The better part

N.B. Author thanks an astute and kind reader who pointed out that I conflated Mary of Bethany and Mary Magdalene in this reflection.   "Mea culpa."  Pat Marrin (Oct. 10. 2019).

“Mary sat beside the Lord at his feet listening to him speak” (Luke 10:49).

The familiar story of Jesus visiting the house of Martha and Mary is a good example of just how rich the readings are with references to other biblical texts. While the central theme is the tension between the two sisters over meal preparation and listening to Jesus, other details are important and most revealing.

Mary defies convention by sitting with the men as they discuss the scriptures with Jesus. In synagogue, women sat in a separate room and listened to the discussion through a latticed wall. Mary seeks intimacy with Jesus, like the lover in the Song of Songs who first encounters her beloved through the lattice window but wants more, so she pursues him.

Mary sits close to Jesus, at his feet, the place of the beloved disciple. His feet are bare. Sandals were left at the door. When he arrived, someone washed and anointed his feet as a sign of hospitality. The feet of Jesus are revered, like the feet of Moses when he encounters Yahweh at the burning bush.  This is holy ground, and Mary knows that “Blessed are the feet on the mountains that bring good news.”  Jesus is Good News. Mary breathes in the fragrance of his feet as she gazes up at her Lord and listens with all her mind and heart.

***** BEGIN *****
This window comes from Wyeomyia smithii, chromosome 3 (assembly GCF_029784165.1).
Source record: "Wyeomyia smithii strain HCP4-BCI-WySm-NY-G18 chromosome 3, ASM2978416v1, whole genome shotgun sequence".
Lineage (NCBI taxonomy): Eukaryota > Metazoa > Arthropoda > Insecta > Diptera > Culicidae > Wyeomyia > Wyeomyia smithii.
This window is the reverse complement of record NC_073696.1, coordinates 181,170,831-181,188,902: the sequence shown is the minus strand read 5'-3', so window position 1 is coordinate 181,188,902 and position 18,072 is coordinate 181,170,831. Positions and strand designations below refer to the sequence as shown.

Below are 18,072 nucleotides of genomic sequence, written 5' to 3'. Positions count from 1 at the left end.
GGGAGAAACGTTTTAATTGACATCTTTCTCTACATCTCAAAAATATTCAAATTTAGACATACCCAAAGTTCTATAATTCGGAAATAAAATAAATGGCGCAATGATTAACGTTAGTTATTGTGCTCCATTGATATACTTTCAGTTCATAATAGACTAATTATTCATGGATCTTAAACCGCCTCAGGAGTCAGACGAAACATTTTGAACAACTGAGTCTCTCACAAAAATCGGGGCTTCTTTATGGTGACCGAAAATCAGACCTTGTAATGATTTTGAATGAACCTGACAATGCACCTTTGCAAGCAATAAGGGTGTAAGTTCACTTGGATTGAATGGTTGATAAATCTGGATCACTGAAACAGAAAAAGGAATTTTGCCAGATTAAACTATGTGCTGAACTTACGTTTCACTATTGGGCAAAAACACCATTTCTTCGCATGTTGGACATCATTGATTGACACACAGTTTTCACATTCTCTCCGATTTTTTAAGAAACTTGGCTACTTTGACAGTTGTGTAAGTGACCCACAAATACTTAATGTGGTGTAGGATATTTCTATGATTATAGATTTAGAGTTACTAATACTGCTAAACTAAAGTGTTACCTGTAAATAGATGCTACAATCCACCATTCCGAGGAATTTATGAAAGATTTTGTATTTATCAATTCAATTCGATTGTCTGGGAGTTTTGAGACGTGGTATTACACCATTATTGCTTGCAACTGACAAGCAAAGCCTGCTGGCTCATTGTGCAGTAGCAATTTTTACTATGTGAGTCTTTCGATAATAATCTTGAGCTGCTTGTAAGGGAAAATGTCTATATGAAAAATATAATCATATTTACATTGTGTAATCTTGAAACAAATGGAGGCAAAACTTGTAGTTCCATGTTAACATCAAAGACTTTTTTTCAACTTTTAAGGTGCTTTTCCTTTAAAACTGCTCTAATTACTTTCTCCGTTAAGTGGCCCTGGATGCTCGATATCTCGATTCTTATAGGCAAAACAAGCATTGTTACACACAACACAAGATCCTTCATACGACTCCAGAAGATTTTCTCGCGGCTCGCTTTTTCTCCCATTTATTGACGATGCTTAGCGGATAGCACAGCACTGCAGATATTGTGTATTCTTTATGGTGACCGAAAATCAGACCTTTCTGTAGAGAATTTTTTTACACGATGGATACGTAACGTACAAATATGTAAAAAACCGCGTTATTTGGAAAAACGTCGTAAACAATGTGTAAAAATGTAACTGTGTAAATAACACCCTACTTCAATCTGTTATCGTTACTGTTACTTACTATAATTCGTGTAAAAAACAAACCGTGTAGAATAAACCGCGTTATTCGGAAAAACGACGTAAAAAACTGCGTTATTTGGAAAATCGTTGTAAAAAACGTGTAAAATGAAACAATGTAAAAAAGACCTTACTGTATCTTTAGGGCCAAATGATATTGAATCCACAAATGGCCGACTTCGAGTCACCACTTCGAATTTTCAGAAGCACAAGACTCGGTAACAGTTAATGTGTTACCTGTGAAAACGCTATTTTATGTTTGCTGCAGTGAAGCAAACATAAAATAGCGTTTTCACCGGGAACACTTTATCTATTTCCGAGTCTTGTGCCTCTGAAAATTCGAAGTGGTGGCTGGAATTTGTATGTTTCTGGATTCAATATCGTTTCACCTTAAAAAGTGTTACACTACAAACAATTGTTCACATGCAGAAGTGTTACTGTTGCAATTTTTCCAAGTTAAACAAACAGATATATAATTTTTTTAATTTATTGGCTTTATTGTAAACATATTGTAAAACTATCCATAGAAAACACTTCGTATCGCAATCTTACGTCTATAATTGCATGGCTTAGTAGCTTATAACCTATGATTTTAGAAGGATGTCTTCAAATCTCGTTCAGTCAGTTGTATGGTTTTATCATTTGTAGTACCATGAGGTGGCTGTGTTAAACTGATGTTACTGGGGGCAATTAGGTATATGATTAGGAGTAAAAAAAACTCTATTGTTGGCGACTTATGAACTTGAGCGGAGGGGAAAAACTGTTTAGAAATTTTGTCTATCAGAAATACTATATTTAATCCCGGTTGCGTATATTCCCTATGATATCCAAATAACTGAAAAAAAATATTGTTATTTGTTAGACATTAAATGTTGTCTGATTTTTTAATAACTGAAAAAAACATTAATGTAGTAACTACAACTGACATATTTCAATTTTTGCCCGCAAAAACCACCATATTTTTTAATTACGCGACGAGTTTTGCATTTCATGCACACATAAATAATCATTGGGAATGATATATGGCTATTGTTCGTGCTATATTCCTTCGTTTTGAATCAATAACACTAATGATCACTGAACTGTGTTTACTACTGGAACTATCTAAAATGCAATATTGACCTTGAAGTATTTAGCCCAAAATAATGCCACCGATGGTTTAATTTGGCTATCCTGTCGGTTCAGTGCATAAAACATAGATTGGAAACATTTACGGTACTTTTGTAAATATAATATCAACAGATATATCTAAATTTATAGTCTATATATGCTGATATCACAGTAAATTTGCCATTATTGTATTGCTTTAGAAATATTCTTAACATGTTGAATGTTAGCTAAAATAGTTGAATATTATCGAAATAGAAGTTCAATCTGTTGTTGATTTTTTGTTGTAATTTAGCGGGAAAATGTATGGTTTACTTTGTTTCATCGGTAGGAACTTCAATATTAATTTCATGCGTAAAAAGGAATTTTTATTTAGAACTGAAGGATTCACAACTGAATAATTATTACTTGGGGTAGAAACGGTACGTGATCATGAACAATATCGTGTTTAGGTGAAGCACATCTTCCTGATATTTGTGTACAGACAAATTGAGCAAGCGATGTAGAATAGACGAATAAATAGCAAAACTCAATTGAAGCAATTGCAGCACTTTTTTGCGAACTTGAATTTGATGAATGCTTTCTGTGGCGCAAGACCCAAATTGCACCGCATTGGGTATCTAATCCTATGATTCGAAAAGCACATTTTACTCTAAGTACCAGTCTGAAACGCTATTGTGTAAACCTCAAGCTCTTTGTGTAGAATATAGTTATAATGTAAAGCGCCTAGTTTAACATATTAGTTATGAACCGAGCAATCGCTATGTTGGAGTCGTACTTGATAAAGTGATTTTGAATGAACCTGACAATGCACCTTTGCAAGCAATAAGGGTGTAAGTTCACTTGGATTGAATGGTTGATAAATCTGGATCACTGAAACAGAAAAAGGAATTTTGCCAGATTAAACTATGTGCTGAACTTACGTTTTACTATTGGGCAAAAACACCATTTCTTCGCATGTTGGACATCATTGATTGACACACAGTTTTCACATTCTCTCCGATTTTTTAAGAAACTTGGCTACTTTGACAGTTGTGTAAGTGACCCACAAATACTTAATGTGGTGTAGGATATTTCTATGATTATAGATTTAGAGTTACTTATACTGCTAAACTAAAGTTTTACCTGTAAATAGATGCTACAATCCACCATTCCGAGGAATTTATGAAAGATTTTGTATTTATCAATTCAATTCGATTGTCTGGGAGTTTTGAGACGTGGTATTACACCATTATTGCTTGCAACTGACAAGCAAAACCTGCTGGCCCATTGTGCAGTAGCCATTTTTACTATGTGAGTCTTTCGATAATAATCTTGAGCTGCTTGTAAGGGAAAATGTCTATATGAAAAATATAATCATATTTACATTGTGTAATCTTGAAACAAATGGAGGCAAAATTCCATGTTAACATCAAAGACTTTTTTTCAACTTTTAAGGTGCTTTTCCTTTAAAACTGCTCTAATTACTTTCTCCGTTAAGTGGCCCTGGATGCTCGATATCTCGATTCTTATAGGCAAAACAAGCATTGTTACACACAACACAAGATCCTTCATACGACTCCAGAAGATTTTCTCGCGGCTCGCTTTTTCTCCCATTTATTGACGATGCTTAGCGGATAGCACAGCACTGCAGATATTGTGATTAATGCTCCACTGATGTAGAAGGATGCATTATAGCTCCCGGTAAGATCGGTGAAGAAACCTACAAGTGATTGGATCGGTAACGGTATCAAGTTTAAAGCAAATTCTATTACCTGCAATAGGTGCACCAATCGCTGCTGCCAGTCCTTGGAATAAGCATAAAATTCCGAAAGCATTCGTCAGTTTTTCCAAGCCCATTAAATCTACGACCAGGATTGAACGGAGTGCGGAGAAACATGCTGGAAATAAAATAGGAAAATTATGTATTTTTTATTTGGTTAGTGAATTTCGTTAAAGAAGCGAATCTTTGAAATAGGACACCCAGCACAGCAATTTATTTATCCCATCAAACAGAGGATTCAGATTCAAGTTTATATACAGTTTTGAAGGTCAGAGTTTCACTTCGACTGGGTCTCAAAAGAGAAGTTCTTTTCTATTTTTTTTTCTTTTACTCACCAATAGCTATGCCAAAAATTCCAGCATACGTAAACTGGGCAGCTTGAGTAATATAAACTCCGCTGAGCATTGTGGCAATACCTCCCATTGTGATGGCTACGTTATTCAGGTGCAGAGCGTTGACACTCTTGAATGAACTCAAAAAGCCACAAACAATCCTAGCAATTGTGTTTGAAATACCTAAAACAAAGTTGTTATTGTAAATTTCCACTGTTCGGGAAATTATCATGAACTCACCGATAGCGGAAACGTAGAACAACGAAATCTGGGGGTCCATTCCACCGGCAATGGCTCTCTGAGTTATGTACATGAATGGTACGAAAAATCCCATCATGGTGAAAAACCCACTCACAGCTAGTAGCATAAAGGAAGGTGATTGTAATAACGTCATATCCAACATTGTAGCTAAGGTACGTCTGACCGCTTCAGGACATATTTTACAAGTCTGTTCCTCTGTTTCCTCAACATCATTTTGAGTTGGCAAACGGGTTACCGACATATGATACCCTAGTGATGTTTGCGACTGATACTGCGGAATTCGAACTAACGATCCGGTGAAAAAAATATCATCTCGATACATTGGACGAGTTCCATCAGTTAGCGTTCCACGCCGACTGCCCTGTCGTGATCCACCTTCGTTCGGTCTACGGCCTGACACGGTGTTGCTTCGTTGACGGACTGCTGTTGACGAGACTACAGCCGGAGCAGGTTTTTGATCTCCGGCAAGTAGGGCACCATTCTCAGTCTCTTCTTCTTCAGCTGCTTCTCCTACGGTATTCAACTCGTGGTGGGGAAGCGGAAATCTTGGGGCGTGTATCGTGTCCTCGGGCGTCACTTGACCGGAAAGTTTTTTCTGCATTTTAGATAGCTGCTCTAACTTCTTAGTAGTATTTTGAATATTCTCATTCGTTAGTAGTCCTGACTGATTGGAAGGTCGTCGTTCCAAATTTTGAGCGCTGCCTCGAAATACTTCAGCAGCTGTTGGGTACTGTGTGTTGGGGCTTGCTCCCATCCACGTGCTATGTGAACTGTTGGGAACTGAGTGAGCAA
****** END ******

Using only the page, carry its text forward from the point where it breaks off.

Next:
Mary of Bethany will again wash and anoint Jesus’ feet at the banquet before his death, a gesture Jesus will repeat at the Last Supper when he teaches his disciples about service by washing their feet. When Mary goes to anoint the body of Jesus at the tomb, she encounters the risen Christ and she will reach out to touch his feet, but he is already in transition to glory and going to the Father. Mary is witness to the full mystery, from the cross to the resurrection, and she will be the first to tell the others what she has seen and heard.  No wonder the church now calls her the “Apostle to the Apostles.”

In this beautiful story, Luke is giving us the entire Gospel and the importance of intimate discipleship all in one. Now we understand why Mary chose the better part. The Word invites us to put aside for the moment all our busy ways of pleasing God with service and good works. Before all else, God wants our full attention, a listening heart filled with love.  

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